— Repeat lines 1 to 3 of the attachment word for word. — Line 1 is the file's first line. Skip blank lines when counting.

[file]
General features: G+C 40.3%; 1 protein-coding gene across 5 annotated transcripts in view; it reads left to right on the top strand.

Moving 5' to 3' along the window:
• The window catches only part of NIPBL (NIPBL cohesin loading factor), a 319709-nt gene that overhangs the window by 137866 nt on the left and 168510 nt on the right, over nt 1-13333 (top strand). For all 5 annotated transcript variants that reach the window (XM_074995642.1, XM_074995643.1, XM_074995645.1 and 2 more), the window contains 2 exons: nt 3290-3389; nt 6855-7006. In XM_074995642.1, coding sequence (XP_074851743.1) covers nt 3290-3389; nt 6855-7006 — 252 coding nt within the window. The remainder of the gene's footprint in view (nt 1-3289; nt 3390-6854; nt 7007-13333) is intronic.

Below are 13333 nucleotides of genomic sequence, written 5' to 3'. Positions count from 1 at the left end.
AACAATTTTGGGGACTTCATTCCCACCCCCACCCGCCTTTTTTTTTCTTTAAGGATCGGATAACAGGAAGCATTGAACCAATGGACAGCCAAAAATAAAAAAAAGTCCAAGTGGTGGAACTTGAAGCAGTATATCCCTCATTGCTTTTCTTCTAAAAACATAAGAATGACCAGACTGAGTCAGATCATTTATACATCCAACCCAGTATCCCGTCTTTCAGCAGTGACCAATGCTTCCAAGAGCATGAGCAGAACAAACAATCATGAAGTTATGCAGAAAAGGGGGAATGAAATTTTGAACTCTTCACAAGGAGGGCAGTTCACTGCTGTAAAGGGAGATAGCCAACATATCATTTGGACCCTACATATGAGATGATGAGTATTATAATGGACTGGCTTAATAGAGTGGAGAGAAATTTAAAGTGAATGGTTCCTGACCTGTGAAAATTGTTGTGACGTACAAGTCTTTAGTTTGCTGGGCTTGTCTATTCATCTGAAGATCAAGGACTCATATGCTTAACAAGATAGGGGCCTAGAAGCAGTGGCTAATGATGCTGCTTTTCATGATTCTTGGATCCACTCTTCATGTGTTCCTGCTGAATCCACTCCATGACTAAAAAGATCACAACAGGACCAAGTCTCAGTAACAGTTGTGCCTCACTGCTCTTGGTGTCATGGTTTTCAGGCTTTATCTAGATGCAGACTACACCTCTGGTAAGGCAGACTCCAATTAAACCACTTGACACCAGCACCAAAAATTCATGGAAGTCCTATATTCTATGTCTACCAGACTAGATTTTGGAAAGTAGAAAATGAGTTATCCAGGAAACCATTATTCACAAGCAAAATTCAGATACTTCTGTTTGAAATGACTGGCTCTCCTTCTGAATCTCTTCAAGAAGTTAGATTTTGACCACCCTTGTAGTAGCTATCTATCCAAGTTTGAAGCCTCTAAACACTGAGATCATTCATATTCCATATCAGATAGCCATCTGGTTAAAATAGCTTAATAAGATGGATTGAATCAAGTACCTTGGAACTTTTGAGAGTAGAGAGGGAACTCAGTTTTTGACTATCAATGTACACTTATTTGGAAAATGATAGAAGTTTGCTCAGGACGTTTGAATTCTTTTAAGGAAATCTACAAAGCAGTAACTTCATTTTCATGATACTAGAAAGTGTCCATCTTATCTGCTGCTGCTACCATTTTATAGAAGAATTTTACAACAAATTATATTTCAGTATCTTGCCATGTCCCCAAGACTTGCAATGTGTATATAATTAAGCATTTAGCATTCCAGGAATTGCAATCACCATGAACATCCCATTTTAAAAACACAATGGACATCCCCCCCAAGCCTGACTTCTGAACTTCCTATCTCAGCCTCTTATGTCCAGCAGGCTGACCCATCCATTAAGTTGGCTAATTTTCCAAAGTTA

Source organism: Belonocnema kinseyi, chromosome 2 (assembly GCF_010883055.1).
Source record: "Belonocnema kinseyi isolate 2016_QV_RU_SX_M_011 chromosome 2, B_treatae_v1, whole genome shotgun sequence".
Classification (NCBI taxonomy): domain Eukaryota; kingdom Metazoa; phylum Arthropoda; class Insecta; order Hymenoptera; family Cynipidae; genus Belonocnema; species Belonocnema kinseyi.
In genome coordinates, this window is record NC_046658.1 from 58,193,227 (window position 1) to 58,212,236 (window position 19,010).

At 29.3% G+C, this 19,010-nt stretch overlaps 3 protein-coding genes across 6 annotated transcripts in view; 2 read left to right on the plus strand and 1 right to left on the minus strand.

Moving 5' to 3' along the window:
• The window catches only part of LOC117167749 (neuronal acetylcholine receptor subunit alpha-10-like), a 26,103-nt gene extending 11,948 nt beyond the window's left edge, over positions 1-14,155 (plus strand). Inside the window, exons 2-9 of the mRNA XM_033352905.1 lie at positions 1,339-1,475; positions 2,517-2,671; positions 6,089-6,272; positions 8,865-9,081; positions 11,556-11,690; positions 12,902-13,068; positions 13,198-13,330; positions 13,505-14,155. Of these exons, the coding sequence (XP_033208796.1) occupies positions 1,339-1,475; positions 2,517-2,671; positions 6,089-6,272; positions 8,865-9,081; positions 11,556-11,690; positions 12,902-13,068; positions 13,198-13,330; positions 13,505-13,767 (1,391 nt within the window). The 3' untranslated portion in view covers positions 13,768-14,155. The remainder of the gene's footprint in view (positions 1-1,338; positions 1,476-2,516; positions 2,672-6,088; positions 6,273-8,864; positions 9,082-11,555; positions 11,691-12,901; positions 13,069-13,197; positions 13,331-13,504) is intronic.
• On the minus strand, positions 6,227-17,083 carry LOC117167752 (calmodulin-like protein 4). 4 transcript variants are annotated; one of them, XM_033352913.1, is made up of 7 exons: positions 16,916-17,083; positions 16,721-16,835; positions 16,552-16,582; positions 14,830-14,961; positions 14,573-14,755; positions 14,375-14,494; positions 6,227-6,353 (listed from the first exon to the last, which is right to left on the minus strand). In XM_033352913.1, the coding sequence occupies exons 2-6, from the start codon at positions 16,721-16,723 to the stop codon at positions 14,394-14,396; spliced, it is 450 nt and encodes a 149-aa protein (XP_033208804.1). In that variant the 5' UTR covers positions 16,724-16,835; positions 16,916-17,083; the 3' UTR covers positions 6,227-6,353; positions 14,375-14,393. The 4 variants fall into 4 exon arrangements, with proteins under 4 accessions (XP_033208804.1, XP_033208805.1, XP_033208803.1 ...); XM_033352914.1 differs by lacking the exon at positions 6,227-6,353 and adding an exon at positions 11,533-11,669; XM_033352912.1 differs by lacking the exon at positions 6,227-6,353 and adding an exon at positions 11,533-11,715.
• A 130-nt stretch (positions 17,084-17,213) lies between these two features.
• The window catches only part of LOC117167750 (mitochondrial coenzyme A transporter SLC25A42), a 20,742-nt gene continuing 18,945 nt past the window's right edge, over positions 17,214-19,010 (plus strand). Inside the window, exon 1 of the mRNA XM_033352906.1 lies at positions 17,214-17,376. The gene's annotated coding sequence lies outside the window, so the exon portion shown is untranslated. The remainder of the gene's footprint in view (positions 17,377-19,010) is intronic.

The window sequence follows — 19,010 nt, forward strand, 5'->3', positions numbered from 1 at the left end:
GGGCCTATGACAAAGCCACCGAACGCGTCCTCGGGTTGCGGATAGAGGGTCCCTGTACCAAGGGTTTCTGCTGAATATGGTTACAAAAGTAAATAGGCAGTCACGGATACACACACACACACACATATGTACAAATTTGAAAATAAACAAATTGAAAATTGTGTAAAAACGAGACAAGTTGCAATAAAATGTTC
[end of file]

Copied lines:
General features: G+C 40.3%; 1 protein-coding gene across 5 annotated transcripts in view; it reads left to right on the top strand.

Moving 5' to 3' along the window:
• The window catches only part of NIPBL (NIPBL cohesin loading factor), a 319709-nt gene that overhangs the window by 137866 nt on the left and 168510 nt on the right, over nt 1-13333 (top strand). For all 5 annotated transcript variants that reach the window (XM_074995642.1, XM_074995643.1, XM_074995645.1 and 2 more), the window contains 2 exons: nt 3290-3389; nt 6855-7006. In XM_074995642.1, coding sequence (XP_074851743.1) covers nt 3290-3389; nt 6855-7006 — 252 coding nt within the window. The remainder of the gene's footprint in view (nt 1-3289; nt 3390-6854; nt 7007-13333) is intronic.